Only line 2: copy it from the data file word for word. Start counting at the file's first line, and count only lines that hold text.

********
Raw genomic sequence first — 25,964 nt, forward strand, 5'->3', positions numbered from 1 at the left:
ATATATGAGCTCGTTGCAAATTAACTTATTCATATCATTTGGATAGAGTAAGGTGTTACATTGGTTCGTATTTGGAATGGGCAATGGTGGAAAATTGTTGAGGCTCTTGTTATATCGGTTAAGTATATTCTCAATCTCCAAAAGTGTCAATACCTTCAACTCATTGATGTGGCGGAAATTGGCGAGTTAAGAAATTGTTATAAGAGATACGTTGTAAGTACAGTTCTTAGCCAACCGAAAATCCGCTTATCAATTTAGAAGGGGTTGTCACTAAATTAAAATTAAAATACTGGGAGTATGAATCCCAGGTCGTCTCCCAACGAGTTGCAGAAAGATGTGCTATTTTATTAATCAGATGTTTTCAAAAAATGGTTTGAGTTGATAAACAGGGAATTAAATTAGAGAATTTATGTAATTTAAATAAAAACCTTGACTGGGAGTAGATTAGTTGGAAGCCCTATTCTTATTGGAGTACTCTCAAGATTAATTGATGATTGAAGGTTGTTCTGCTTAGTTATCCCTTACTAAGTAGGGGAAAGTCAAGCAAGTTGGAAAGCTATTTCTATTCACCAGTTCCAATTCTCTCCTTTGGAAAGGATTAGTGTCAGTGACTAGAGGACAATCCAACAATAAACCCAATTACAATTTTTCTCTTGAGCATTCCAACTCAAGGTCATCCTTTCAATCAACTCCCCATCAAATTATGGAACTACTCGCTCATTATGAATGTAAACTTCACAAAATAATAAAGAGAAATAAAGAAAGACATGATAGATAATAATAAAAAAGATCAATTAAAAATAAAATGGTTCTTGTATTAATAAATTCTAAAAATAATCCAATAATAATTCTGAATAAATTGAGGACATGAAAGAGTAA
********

ATATATGAGCTCGTTGCAAATTAACTTATTCATATCATTTGGATAGAGTAAGGTGTTACATTGGTTCGTATTTGGAATGGGCAATGGTGGAAAATTGTTGAGGCTCTTGTTATATCGGTTAAGTATATTCTCAATCTCCAAAAGTGTCAATACCTTCAACTCATTGATGTGGCGGAAATTGGCGAGTTAAGAAATTGTTATAAGAGATACGTTGTAAGTACAGTTCTTAGCCAACCGAAAATCCGCTTATCAATTTAGAAGGGGTTGTCACTAAATTAAAATTAAAATACTGGGAGTATGAATCCCAGGTCGTCTCCCAACGAGTTGCAGAAAGATGTGCTATTTTATTAATCAGATGTTTTCAAAAAATGGTTTGAGTTGATAAACAGGGAATTAAATTAGAGAATTTATGTAATTTAAATAAAAACCTTGACTGGGAGTAGATTAGTTGGAAGCCCTATTCTTATTGGAGTACTCTCAAGATTAATTGATGATTGAAGGTTGTTCTGCTTAGTTATCCCTTACTAAGTAGGGGAAAGTCAAGCAAGTTGGAAAGCTATTTCTATTCACCAGTTCCAATTCTCTCCTTTGGAAAGGATTAGTGTCAGTGACTAGAGGACAATCCAACAATAAACCCAATTACAATTTTTCTCTTGAGCATTCCAACTCAAGGTCATCCTTTCAATCAACTCCCCATCAAATTATGGAACTACTCGCTCATTATGAATGTAAACTTCACAAAATAATAAAGAGAAATAAAGAAAGACATGATAGATAATAATAAAAAAGATCAATTAAAAATAAAATGGTTCTTGTATTAATAAATTCTAAAAATAATCCAATAATAATTCTGAATAAATTGAGGACATGAAAGAGTAA